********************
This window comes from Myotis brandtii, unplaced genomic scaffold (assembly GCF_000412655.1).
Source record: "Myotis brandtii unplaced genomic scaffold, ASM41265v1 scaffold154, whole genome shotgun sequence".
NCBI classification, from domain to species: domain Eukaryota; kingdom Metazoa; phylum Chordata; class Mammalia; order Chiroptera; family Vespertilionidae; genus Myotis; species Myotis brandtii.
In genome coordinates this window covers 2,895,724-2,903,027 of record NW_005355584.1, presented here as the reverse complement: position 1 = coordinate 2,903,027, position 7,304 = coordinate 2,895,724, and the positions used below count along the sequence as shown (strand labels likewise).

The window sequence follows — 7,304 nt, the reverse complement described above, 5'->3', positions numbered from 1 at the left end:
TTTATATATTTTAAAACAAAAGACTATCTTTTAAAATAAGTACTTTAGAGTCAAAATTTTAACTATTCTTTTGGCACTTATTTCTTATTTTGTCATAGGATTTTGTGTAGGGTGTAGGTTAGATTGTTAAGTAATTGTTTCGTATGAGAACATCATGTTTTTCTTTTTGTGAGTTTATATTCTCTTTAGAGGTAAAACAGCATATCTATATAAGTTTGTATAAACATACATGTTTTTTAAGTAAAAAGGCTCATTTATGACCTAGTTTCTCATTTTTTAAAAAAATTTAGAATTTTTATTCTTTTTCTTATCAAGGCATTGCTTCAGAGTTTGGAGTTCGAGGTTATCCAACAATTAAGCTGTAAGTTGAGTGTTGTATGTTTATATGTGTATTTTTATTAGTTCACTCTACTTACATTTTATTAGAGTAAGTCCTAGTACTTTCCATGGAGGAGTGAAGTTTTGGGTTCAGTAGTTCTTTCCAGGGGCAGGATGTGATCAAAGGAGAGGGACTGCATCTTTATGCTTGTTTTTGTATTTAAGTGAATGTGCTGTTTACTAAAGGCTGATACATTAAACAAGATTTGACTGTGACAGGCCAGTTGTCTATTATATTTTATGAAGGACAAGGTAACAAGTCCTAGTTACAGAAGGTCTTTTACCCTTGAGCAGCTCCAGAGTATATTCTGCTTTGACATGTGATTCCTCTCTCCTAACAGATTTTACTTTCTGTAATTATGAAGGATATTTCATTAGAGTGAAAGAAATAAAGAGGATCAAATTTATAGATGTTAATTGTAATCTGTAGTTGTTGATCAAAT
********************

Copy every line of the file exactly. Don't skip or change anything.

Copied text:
This window comes from Myotis brandtii, unplaced genomic scaffold (assembly GCF_000412655.1).
Source record: "Myotis brandtii unplaced genomic scaffold, ASM41265v1 scaffold154, whole genome shotgun sequence".
NCBI classification, from domain to species: domain Eukaryota; kingdom Metazoa; phylum Chordata; class Mammalia; order Chiroptera; family Vespertilionidae; genus Myotis; species Myotis brandtii.
In genome coordinates this window covers 2,895,724-2,903,027 of record NW_005355584.1, presented here as the reverse complement: position 1 = coordinate 2,903,027, position 7,304 = coordinate 2,895,724, and the positions used below count along the sequence as shown (strand labels likewise).

The window sequence follows — 7,304 nt, the reverse complement described above, 5'->3', positions numbered from 1 at the left end:
TTTATATATTTTAAAACAAAAGACTATCTTTTAAAATAAGTACTTTAGAGTCAAAATTTTAACTATTCTTTTGGCACTTATTTCTTATTTTGTCATAGGATTTTGTGTAGGGTGTAGGTTAGATTGTTAAGTAATTGTTTCGTATGAGAACATCATGTTTTTCTTTTTGTGAGTTTATATTCTCTTTAGAGGTAAAACAGCATATCTATATAAGTTTGTATAAACATACATGTTTTTTAAGTAAAAAGGCTCATTTATGACCTAGTTTCTCATTTTTTAAAAAAATTTAGAATTTTTATTCTTTTTCTTATCAAGGCATTGCTTCAGAGTTTGGAGTTCGAGGTTATCCAACAATTAAGCTGTAAGTTGAGTGTTGTATGTTTATATGTGTATTTTTATTAGTTCACTCTACTTACATTTTATTAGAGTAAGTCCTAGTACTTTCCATGGAGGAGTGAAGTTTTGGGTTCAGTAGTTCTTTCCAGGGGCAGGATGTGATCAAAGGAGAGGGACTGCATCTTTATGCTTGTTTTTGTATTTAAGTGAATGTGCTGTTTACTAAAGGCTGATACATTAAACAAGATTTGACTGTGACAGGCCAGTTGTCTATTATATTTTATGAAGGACAAGGTAACAAGTCCTAGTTACAGAAGGTCTTTTACCCTTGAGCAGCTCCAGAGTATATTCTGCTTTGACATGTGATTCCTCTCTCCTAACAGATTTTACTTTCTGTAATTATGAAGGATATTTCATTAGAGTGAAAGAAATAAAGAGGATCAAATTTATAGATGTTAATTGTAATCTGTAGTTGTTGATCAAAT